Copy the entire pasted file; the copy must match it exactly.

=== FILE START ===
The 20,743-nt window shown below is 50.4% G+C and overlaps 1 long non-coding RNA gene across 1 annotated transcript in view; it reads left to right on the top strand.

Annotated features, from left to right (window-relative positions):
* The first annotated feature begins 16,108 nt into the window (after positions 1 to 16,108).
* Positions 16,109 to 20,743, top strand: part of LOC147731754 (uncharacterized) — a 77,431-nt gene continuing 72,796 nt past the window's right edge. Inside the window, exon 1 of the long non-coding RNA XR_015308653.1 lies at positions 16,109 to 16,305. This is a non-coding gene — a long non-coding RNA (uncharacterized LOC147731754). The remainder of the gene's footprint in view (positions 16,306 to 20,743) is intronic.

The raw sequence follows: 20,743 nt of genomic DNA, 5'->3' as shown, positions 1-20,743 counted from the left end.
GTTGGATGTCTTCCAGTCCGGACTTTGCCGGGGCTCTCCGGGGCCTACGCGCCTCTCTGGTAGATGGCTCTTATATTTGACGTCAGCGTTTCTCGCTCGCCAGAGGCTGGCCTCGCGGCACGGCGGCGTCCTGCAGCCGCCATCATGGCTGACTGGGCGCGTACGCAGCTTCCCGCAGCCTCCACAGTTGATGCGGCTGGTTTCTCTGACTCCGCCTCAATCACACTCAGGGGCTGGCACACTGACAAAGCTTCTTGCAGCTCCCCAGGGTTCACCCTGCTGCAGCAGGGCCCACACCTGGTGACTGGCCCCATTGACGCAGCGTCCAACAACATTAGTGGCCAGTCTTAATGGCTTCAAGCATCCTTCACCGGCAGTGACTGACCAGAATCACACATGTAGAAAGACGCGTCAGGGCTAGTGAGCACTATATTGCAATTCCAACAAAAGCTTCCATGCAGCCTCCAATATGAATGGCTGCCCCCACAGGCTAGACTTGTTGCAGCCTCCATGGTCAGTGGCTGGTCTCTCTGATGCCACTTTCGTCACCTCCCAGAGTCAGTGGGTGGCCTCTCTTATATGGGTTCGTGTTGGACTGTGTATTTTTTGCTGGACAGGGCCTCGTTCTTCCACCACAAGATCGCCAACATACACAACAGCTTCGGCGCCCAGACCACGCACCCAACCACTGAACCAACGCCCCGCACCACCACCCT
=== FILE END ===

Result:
The 20,743-nt window shown below is 50.4% G+C and overlaps 1 long non-coding RNA gene across 1 annotated transcript in view; it reads left to right on the top strand.

Annotated features, from left to right (window-relative positions):
* The first annotated feature begins 16,108 nt into the window (after positions 1 to 16,108).
* Positions 16,109 to 20,743, top strand: part of LOC147731754 (uncharacterized) — a 77,431-nt gene continuing 72,796 nt past the window's right edge. Inside the window, exon 1 of the long non-coding RNA XR_015308653.1 lies at positions 16,109 to 16,305. This is a non-coding gene — a long non-coding RNA (uncharacterized LOC147731754). The remainder of the gene's footprint in view (positions 16,306 to 20,743) is intronic.

The raw sequence follows: 20,743 nt of genomic DNA, 5'->3' as shown, positions 1-20,743 counted from the left end.
GTTGGATGTCTTCCAGTCCGGACTTTGCCGGGGCTCTCCGGGGCCTACGCGCCTCTCTGGTAGATGGCTCTTATATTTGACGTCAGCGTTTCTCGCTCGCCAGAGGCTGGCCTCGCGGCACGGCGGCGTCCTGCAGCCGCCATCATGGCTGACTGGGCGCGTACGCAGCTTCCCGCAGCCTCCACAGTTGATGCGGCTGGTTTCTCTGACTCCGCCTCAATCACACTCAGGGGCTGGCACACTGACAAAGCTTCTTGCAGCTCCCCAGGGTTCACCCTGCTGCAGCAGGGCCCACACCTGGTGACTGGCCCCATTGACGCAGCGTCCAACAACATTAGTGGCCAGTCTTAATGGCTTCAAGCATCCTTCACCGGCAGTGACTGACCAGAATCACACATGTAGAAAGACGCGTCAGGGCTAGTGAGCACTATATTGCAATTCCAACAAAAGCTTCCATGCAGCCTCCAATATGAATGGCTGCCCCCACAGGCTAGACTTGTTGCAGCCTCCATGGTCAGTGGCTGGTCTCTCTGATGCCACTTTCGTCACCTCCCAGAGTCAGTGGGTGGCCTCTCTTATATGGGTTCGTGTTGGACTGTGTATTTTTTGCTGGACAGGGCCTCGTTCTTCCACCACAAGATCGCCAACATACACAACAGCTTCGGCGCCCAGACCACGCACCCAACCACTGAACCAACGCCCCGCACCACCACCCT